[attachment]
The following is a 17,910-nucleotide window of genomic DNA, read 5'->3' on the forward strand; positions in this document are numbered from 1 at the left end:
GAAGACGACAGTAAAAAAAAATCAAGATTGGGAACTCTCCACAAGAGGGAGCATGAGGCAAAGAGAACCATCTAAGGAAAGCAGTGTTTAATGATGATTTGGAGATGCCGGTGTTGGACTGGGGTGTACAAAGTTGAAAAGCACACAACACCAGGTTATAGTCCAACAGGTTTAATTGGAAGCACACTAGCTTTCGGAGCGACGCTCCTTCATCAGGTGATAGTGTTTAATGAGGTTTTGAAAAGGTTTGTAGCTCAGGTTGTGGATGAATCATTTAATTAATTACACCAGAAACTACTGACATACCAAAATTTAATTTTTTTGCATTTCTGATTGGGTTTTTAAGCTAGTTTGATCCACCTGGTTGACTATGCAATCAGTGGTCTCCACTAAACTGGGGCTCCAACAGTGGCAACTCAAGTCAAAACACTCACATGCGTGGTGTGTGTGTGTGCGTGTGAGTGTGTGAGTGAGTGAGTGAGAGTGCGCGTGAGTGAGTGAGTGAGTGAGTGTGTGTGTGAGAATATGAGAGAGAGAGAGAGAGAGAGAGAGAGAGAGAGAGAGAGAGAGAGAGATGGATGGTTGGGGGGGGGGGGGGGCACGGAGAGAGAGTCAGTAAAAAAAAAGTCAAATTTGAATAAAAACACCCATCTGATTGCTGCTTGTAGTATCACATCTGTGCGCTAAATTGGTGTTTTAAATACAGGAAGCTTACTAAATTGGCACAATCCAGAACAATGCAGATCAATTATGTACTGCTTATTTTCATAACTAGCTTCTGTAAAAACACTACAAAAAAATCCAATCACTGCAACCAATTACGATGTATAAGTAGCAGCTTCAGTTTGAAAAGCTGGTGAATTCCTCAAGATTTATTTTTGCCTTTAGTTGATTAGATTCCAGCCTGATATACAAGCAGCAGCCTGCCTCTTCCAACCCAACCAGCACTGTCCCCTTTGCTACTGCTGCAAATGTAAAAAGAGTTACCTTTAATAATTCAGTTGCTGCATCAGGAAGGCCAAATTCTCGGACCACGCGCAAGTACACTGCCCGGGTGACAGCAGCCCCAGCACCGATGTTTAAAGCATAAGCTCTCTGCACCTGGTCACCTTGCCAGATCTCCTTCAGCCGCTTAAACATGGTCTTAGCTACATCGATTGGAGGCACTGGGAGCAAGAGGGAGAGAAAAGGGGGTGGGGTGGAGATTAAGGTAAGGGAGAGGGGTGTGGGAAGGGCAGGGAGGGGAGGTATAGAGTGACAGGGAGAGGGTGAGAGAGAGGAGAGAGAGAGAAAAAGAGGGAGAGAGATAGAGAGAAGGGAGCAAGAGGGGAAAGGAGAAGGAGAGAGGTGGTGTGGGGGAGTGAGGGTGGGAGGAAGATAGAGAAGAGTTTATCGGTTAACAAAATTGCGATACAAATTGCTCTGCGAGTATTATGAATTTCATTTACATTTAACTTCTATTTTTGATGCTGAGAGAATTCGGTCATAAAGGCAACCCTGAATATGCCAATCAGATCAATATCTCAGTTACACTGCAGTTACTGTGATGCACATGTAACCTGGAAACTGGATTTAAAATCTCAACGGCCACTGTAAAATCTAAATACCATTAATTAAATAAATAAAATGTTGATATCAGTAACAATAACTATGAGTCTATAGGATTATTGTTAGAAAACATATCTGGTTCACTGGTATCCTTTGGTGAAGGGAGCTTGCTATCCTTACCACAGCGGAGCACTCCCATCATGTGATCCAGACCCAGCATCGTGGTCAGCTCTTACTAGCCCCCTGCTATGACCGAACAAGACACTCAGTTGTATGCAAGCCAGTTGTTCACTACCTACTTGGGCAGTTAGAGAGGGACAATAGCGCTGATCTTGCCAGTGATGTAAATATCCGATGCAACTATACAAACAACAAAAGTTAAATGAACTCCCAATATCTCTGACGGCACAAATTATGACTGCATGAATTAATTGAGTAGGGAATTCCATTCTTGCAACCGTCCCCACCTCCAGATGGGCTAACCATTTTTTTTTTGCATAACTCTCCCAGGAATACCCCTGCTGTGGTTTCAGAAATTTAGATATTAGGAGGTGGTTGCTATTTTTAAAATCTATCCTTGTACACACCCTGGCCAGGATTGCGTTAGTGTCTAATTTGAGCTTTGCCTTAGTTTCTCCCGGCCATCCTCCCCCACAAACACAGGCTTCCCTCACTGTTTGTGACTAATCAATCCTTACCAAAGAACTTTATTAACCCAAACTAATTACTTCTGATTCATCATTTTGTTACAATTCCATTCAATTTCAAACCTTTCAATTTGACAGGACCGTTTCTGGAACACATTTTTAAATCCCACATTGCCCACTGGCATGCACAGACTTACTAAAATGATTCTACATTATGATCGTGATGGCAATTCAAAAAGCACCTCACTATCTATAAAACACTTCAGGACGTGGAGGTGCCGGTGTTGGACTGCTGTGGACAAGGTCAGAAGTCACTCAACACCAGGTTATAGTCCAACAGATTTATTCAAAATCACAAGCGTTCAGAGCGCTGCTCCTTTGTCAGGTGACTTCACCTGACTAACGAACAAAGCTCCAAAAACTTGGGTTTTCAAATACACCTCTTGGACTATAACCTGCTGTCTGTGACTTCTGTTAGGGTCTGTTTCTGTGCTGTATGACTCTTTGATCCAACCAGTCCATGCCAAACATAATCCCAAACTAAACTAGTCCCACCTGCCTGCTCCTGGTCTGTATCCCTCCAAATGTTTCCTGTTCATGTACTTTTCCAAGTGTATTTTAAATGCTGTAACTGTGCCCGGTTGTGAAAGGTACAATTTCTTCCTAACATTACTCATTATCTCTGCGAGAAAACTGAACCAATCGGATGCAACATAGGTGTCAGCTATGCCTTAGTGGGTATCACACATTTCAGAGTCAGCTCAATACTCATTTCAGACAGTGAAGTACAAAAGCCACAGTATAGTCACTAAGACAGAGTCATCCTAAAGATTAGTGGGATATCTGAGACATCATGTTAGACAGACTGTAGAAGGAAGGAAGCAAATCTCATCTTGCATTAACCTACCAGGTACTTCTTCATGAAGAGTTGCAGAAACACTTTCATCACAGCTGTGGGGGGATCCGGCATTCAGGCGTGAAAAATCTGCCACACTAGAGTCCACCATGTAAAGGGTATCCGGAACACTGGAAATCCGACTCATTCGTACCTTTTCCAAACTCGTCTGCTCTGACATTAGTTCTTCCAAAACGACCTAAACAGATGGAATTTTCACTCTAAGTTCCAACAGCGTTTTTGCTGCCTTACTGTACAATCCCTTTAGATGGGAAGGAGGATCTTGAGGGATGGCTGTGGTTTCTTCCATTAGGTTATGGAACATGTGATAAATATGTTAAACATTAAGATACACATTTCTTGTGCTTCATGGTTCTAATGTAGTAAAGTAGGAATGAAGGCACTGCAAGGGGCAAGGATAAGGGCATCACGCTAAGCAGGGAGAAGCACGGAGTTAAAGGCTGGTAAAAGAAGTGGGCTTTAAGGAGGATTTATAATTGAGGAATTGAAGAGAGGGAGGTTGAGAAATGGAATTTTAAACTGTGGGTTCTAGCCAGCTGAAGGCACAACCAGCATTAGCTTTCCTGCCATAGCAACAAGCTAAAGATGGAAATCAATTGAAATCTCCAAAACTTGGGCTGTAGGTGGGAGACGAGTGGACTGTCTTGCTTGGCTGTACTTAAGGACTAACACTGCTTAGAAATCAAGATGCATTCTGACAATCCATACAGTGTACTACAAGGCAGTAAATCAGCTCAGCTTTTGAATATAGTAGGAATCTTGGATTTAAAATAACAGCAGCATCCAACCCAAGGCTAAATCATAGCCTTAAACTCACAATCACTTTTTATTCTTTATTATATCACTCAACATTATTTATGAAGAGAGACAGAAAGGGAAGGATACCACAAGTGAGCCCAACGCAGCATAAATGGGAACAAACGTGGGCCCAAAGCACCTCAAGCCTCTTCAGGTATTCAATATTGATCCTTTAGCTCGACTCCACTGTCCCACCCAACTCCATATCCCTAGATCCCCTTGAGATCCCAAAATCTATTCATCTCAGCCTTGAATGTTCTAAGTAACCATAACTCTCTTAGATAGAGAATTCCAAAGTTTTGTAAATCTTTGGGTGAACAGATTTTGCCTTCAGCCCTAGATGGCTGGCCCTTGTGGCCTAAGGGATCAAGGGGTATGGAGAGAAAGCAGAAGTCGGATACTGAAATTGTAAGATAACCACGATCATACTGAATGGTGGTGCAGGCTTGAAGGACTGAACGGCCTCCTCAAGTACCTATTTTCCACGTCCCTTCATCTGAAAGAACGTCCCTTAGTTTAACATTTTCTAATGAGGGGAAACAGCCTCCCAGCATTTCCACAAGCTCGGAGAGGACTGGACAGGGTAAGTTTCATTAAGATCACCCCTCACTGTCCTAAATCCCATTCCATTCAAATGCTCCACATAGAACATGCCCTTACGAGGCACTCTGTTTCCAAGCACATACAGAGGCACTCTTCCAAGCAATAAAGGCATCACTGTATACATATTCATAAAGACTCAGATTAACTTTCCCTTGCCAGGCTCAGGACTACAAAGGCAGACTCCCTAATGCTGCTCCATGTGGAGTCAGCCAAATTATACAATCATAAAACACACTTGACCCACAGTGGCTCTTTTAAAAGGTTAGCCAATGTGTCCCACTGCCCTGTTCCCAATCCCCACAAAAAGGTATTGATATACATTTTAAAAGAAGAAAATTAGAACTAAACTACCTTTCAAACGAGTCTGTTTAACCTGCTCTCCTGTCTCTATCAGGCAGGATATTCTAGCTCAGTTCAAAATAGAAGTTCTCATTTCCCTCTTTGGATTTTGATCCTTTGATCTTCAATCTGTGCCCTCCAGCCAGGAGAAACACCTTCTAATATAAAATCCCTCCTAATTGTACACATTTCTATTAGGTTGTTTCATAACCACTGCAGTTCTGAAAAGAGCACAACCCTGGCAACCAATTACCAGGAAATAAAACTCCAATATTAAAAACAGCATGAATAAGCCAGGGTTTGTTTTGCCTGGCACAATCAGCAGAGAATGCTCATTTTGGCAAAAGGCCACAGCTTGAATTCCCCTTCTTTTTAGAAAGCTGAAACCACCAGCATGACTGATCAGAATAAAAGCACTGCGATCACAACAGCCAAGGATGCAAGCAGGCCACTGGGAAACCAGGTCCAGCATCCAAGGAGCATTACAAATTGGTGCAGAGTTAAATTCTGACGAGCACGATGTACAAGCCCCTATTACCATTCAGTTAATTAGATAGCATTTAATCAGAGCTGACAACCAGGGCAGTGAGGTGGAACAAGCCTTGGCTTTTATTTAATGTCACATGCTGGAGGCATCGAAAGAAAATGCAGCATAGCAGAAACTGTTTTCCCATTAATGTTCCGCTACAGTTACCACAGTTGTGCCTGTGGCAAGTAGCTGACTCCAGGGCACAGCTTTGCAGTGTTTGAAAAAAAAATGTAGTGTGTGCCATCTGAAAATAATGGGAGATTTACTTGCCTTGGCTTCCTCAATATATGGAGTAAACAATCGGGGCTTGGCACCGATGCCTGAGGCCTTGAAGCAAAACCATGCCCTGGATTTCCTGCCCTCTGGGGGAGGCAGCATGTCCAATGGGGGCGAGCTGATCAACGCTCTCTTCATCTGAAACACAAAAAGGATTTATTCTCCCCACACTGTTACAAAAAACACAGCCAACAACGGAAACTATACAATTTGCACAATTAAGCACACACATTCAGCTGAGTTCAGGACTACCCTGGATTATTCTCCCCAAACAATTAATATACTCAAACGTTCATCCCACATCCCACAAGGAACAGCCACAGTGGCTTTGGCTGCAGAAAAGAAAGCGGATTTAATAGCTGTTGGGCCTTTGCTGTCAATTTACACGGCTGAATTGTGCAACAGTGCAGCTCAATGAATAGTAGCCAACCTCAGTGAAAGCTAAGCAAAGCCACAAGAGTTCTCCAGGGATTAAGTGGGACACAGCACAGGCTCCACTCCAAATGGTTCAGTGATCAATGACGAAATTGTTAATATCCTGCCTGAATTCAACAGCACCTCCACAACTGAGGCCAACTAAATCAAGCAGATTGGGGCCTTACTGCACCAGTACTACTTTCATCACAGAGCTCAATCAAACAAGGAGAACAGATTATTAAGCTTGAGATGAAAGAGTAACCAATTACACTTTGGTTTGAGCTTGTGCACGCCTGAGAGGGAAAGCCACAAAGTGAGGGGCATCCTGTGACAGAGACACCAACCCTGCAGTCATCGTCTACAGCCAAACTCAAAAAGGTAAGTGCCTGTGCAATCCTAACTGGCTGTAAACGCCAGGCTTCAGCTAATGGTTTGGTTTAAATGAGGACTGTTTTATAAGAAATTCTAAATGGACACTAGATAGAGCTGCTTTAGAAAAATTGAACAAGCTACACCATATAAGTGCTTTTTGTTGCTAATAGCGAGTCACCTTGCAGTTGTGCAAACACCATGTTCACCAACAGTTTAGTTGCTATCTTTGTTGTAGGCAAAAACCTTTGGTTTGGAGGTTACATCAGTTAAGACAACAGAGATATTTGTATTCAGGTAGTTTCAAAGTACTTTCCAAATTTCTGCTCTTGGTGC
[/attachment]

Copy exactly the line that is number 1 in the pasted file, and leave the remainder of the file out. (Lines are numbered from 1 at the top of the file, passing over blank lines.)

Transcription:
The following is a 17,910-nucleotide window of genomic DNA, read 5'->3' on the forward strand; positions in this document are numbered from 1 at the left end: